7. 1 cup shredded sharp white Cheddar cheese, divided
  8. 1 teaspoon kosher salt
  9. 1⁄2 teaspoon ground mustard
  10. 1⁄8 teaspoon crushed red pepper
  11. 1⁄2 cup crumbled cornbread
  1. Preheat oven to 400°.
  2. Bring a large saucepan of water to a boil over high heat. Add collard greens; cook for 4 minutes. Immediately drain, and rinse with cold water. Drain again; squeeze dry.
  3. In a 10-inch cast-iron skillet, cook bacon over medium heat until crisp. Remove bacon; let drain on paper towels, reserving drippings in skillet.
  4. Add onion and garlic to skillet. Cook, stirring occasionally, until golden brown, about 15 minutes. Stir in flour; cook for 1 minute. Gradually stir in milk; cook, stirring constantly, until thickened, about 5 minutes. Add 3⁄4 cup cheese, salt, mustard, and red pepper. Add collard greens, stirring until combined. Top with bacon, cornbread, and remaining 1⁄4 cup cheese.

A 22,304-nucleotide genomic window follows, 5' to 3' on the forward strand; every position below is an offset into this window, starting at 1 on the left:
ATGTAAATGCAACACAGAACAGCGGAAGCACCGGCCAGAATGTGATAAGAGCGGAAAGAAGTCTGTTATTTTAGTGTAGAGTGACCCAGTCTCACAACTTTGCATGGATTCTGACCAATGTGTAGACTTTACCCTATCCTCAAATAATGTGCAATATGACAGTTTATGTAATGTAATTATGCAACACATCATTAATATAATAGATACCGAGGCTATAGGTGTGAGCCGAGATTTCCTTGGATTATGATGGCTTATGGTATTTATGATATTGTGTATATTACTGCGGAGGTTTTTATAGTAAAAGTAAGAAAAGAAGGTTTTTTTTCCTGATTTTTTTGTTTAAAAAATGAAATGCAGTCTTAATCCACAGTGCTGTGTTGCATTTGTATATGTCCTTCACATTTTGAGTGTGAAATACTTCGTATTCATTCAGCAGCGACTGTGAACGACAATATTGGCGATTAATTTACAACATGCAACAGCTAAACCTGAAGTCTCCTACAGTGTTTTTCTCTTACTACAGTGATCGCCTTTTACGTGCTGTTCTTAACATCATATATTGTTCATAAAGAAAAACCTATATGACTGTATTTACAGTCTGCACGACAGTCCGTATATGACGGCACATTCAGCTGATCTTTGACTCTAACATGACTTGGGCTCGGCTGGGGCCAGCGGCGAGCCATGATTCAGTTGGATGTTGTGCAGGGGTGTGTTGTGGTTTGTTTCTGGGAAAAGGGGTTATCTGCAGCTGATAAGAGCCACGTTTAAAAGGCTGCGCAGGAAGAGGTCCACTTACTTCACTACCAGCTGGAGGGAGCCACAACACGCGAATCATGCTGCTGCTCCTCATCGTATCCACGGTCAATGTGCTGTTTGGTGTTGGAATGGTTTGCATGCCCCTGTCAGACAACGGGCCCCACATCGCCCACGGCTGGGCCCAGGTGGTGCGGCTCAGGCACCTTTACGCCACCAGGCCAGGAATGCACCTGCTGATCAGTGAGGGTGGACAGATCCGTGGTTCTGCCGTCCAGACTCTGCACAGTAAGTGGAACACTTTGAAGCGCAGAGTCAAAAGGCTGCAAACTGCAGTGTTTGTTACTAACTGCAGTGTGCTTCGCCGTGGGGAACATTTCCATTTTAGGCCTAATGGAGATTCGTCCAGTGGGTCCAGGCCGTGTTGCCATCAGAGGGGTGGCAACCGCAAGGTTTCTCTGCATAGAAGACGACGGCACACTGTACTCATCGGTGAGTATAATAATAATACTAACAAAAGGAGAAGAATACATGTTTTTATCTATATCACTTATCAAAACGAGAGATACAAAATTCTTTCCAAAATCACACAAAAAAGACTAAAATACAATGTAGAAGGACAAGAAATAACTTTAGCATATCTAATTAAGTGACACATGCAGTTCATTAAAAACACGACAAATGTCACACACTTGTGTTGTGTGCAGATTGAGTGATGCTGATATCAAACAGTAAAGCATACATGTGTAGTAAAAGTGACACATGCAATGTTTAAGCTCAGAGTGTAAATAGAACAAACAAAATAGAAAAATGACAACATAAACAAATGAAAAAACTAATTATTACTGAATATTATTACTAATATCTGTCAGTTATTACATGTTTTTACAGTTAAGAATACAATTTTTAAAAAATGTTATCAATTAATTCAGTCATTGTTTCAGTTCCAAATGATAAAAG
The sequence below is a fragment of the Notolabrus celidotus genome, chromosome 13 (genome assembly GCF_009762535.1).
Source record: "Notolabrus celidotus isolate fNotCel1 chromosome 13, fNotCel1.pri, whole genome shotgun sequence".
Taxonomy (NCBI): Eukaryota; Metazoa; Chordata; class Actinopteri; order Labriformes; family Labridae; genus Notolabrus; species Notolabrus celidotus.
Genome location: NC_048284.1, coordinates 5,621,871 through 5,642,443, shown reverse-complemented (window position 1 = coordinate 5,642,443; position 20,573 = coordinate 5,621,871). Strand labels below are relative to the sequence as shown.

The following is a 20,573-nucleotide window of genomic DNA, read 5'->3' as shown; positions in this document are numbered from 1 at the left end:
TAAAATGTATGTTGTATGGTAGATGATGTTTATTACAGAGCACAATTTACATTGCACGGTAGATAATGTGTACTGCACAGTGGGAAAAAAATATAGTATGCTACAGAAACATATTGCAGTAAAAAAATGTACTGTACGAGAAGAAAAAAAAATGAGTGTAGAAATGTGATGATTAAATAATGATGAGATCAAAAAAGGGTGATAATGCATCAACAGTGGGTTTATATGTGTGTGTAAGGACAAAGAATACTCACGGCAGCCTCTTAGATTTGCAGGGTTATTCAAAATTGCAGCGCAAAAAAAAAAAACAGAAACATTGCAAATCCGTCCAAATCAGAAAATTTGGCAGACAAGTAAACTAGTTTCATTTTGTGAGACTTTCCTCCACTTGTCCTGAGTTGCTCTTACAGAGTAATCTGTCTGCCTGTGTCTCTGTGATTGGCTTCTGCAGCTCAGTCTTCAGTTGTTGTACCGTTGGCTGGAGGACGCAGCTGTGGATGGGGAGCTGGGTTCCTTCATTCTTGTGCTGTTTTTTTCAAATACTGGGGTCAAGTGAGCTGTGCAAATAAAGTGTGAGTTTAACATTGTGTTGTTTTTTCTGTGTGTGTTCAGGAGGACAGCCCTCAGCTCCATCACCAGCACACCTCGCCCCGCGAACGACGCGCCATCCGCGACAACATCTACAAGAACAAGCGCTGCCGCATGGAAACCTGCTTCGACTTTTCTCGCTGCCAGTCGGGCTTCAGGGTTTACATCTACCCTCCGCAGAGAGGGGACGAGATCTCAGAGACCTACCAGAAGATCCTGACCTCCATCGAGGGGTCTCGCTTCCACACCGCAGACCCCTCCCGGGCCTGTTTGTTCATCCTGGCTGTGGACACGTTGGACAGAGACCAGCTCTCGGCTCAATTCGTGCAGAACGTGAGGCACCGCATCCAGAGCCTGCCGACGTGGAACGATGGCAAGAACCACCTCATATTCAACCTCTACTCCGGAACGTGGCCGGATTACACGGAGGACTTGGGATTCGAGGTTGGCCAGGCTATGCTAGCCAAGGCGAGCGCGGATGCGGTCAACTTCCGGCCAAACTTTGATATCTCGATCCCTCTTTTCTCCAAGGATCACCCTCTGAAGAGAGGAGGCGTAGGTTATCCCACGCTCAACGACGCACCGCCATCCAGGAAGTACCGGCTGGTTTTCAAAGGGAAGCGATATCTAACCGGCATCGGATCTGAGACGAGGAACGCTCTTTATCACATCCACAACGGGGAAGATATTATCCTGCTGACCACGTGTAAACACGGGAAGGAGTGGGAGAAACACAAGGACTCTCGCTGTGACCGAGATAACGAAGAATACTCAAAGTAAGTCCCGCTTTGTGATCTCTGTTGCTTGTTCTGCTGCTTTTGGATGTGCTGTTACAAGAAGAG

5. Bake until golden brown, about 15 minutes.

What's your favorite way to cook greens?

*Warning - this post contains a link to an affiliate program that might make me money, wherein I use said $ for giveaways and suchlike.

Sunday, October 16, 2016

Post-Windstorm Harvest and Prepping for the Storm

Well, the windstorm predicted for the Pacific Northwest didn't turn out to be nearly as bad as originally forecast for our area, thank goodness. At the very least, it was a good reminder on how to be prepared for a long-term power outage.